TURN YOUR EYES UPON JESUS
When Helen Lemmel was only twelve years old, her family moved from England to America. Her father was a Wesleyan Methodist pastor determined to strike out in a new area of ministry. After a brief time in Mississippi, he moved his family to Wisconsin, where they settled.
Even at this young age, Helen showed remarkable musical gifts and her parents saw to it that she received voice lessons from the finest teachers. After she had finished school, Helen traveled to Germany for further vocal training and studied there for four yuears. Returning to Wisconsin, Lemmel launched a ministry of her own, giving concerts in auditoriums and churches across the Midwest. She was also a member of a women's quartet that traveled on the Chautauqua Circuit, bringing concerts to small rural towns and villages that would otherwise have no opportunities to hear quality performers.
Although talented enough to succeed as a professional singer, Helen Lemmel sought fulfillment using her musical gifts as a form of ministry to God. She joined the faculty of the Moody Bible Institute, teaching vocal music. She served in this capacity at both their Chicago and Los Angeles campuses.
It was in the year 1918, when she was fifty-four years old, that Helen Lemmel wrote the beautiful and challenging hymn, "Turn your eyes upon Jesus." She had been visiting with a missionary friend who had shared with her a gospel tract by Lillias Trotter, titled "Focused." The pamphlet included the statement: "So then, turn your eyes upon Him, look full into His face and you will find that the things of earth will acquire a strange new dimness." The words seemed to repeat themselves over and over in her mind during the following week. In her memoirs she reports the following:
Suddenly, as if commanded to stop and listen, I stood still, and singing in my soul and spirit was the chorus, with not one conscious moment of putting word to word to make rhyme, or note to note to make melody. The verses were written the same week, after the usual manner of composition, but nonetheless dictated by the Holy Spirit.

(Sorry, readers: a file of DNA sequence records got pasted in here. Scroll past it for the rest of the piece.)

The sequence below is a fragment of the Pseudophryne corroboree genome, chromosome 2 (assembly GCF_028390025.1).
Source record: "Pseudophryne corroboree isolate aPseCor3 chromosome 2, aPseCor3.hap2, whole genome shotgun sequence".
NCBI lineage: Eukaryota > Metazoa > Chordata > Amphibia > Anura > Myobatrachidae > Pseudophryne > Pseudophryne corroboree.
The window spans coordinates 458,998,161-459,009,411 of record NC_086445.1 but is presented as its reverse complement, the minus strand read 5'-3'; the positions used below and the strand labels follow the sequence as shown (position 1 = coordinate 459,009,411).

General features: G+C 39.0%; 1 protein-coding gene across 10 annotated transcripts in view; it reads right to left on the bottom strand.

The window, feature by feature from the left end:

The song was published in l922 by the British National Sunday School Union in the book called Glad Songs, which contained sixty-six other songs by Helen Lemmel and was used extensively by the Keswick Bible Conference. It was at this conference that "Turn Your Eyes Upon Jesus" first gained popularity as a hymn of invitation and dedication to the life of a deeper commitment to Christ.
Two years later, the hymn was first published in the United States and has since been included in most evangelical hymnals.
Although she is perhaps best known for having written this favorite hymn, it was only one of over 500 hymns to come from her pen. In addition to her reputation as a prolific hymn writer, Mrs. Lemmel is well-known in musical circles for her contributions in the field of children's music. A gifted writer as well, she composed and published several works of poetry and authored a popular book for children entitled Story of the Bible.
In her later years, Helen Lemmel settled in the Pacific Northwest, making her home in Seattle, Washington, where she became an active member of the Ballard Baptist Church. It would seem that she made the words of her hymn her personal creed as she continually turned her eyes toward Jesus, serving him faithfully until the day of her death, November 1, 1961, at the age of ninety-six.
O soul, are you weary and troubled?
Taken from HYMNS OF FAITH & INSPIRATION, Ideals Publications Incorporated, Nashville, Tennessee, 1990, pgs 44-46